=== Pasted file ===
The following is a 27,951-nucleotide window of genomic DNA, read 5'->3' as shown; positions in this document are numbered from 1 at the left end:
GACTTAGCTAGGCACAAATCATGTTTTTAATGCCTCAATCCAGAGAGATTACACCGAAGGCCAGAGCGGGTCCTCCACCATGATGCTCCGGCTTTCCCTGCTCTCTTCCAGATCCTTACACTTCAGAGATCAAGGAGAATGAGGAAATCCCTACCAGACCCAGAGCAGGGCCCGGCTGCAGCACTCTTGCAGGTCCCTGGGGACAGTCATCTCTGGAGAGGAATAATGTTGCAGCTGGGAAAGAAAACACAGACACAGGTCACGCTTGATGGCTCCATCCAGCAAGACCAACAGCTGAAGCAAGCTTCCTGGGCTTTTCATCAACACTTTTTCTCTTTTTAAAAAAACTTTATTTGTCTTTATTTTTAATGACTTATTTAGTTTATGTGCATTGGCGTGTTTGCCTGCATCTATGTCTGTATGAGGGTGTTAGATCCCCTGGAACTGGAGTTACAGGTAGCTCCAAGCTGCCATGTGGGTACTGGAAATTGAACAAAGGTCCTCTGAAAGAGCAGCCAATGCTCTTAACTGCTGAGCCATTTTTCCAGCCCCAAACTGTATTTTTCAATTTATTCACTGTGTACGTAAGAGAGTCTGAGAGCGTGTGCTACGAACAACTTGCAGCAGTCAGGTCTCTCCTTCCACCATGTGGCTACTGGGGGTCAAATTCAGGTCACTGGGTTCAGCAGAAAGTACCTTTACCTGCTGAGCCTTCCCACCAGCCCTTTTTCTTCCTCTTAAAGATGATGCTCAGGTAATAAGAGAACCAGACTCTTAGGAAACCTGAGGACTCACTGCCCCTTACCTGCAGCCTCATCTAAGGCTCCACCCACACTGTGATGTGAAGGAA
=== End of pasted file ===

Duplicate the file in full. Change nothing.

The following is a 27,951-nucleotide window of genomic DNA, read 5'->3' as shown; positions in this document are numbered from 1 at the left end:
GACTTAGCTAGGCACAAATCATGTTTTTAATGCCTCAATCCAGAGAGATTACACCGAAGGCCAGAGCGGGTCCTCCACCATGATGCTCCGGCTTTCCCTGCTCTCTTCCAGATCCTTACACTTCAGAGATCAAGGAGAATGAGGAAATCCCTACCAGACCCAGAGCAGGGCCCGGCTGCAGCACTCTTGCAGGTCCCTGGGGACAGTCATCTCTGGAGAGGAATAATGTTGCAGCTGGGAAAGAAAACACAGACACAGGTCACGCTTGATGGCTCCATCCAGCAAGACCAACAGCTGAAGCAAGCTTCCTGGGCTTTTCATCAACACTTTTTCTCTTTTTAAAAAAACTTTATTTGTCTTTATTTTTAATGACTTATTTAGTTTATGTGCATTGGCGTGTTTGCCTGCATCTATGTCTGTATGAGGGTGTTAGATCCCCTGGAACTGGAGTTACAGGTAGCTCCAAGCTGCCATGTGGGTACTGGAAATTGAACAAAGGTCCTCTGAAAGAGCAGCCAATGCTCTTAACTGCTGAGCCATTTTTCCAGCCCCAAACTGTATTTTTCAATTTATTCACTGTGTACGTAAGAGAGTCTGAGAGCGTGTGCTACGAACAACTTGCAGCAGTCAGGTCTCTCCTTCCACCATGTGGCTACTGGGGGTCAAATTCAGGTCACTGGGTTCAGCAGAAAGTACCTTTACCTGCTGAGCCTTCCCACCAGCCCTTTTTCTTCCTCTTAAAGATGATGCTCAGGTAATAAGAGAACCAGACTCTTAGGAAACCTGAGGACTCACTGCCCCTTACCTGCAGCCTCATCTAAGGCTCCACCCACACTGTGATGTGAAGGAA